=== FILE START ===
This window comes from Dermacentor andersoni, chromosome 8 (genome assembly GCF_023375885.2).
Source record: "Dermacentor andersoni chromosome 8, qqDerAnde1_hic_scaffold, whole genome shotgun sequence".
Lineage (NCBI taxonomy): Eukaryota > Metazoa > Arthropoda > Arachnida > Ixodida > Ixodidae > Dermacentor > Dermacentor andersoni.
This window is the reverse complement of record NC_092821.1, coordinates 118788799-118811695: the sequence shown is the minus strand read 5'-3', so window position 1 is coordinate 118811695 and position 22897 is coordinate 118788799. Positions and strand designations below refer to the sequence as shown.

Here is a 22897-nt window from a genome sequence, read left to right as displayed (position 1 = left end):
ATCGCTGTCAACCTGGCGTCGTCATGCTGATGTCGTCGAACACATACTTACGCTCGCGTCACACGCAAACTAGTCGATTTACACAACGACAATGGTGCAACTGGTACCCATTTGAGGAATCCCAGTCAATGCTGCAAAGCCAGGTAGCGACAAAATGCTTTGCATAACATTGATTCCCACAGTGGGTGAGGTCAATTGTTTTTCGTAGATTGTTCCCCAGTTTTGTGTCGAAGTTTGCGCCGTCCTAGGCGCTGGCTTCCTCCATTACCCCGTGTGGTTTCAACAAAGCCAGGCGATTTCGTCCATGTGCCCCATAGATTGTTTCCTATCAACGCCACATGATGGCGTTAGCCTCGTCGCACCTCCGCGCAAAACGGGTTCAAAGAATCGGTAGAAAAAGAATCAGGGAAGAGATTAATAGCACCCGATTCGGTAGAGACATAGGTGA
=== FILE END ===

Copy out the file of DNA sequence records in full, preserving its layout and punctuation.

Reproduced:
This window comes from Dermacentor andersoni, chromosome 8 (genome assembly GCF_023375885.2).
Source record: "Dermacentor andersoni chromosome 8, qqDerAnde1_hic_scaffold, whole genome shotgun sequence".
Lineage (NCBI taxonomy): Eukaryota > Metazoa > Arthropoda > Arachnida > Ixodida > Ixodidae > Dermacentor > Dermacentor andersoni.
This window is the reverse complement of record NC_092821.1, coordinates 118788799-118811695: the sequence shown is the minus strand read 5'-3', so window position 1 is coordinate 118811695 and position 22897 is coordinate 118788799. Positions and strand designations below refer to the sequence as shown.

Here is a 22897-nt window from a genome sequence, read left to right as displayed (position 1 = left end):
ATCGCTGTCAACCTGGCGTCGTCATGCTGATGTCGTCGAACACATACTTACGCTCGCGTCACACGCAAACTAGTCGATTTACACAACGACAATGGTGCAACTGGTACCCATTTGAGGAATCCCAGTCAATGCTGCAAAGCCAGGTAGCGACAAAATGCTTTGCATAACATTGATTCCCACAGTGGGTGAGGTCAATTGTTTTTCGTAGATTGTTCCCCAGTTTTGTGTCGAAGTTTGCGCCGTCCTAGGCGCTGGCTTCCTCCATTACCCCGTGTGGTTTCAACAAAGCCAGGCGATTTCGTCCATGTGCCCCATAGATTGTTTCCTATCAACGCCACATGATGGCGTTAGCCTCGTCGCACCTCCGCGCAAAACGGGTTCAAAGAATCGGTAGAAAAAGAATCAGGGAAGAGATTAATAGCACCCGATTCGGTAGAGACATAGGTGA